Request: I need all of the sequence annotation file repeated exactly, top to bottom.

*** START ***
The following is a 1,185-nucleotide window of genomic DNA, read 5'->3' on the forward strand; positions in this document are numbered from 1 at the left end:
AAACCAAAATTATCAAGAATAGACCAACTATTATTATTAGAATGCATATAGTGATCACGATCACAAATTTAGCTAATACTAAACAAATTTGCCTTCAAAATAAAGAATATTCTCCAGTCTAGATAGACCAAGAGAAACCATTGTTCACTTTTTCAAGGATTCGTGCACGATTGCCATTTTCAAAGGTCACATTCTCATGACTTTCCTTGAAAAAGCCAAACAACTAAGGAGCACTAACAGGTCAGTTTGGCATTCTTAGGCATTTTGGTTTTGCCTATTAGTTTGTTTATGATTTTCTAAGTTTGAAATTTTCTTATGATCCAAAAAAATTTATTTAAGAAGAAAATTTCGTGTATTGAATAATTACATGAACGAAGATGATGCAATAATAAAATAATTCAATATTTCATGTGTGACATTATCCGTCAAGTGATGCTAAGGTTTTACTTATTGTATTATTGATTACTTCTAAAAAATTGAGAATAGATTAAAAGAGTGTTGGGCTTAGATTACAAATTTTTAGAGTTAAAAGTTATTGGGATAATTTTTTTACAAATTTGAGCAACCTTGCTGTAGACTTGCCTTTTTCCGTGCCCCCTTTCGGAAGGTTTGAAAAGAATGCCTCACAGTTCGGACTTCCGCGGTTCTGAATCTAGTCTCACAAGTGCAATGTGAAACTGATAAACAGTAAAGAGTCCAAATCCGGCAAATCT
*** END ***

The following is a 1,185-nucleotide window of genomic DNA, read 5'->3' on the forward strand; positions in this document are numbered from 1 at the left end:
AAACCAAAATTATCAAGAATAGACCAACTATTATTATTAGAATGCATATAGTGATCACGATCACAAATTTAGCTAATACTAAACAAATTTGCCTTCAAAATAAAGAATATTCTCCAGTCTAGATAGACCAAGAGAAACCATTGTTCACTTTTTCAAGGATTCGTGCACGATTGCCATTTTCAAAGGTCACATTCTCATGACTTTCCTTGAAAAAGCCAAACAACTAAGGAGCACTAACAGGTCAGTTTGGCATTCTTAGGCATTTTGGTTTTGCCTATTAGTTTGTTTATGATTTTCTAAGTTTGAAATTTTCTTATGATCCAAAAAAATTTATTTAAGAAGAAAATTTCGTGTATTGAATAATTACATGAACGAAGATGATGCAATAATAAAATAATTCAATATTTCATGTGTGACATTATCCGTCAAGTGATGCTAAGGTTTTACTTATTGTATTATTGATTACTTCTAAAAAATTGAGAATAGATTAAAAGAGTGTTGGGCTTAGATTACAAATTTTTAGAGTTAAAAGTTATTGGGATAATTTTTTTACAAATTTGAGCAACCTTGCTGTAGACTTGCCTTTTTCCGTGCCCCCTTTCGGAAGGTTTGAAAAGAATGCCTCACAGTTCGGACTTCCGCGGTTCTGAATCTAGTCTCACAAGTGCAATGTGAAACTGATAAACAGTAAAGAGTCCAAATCCGGCAAATCT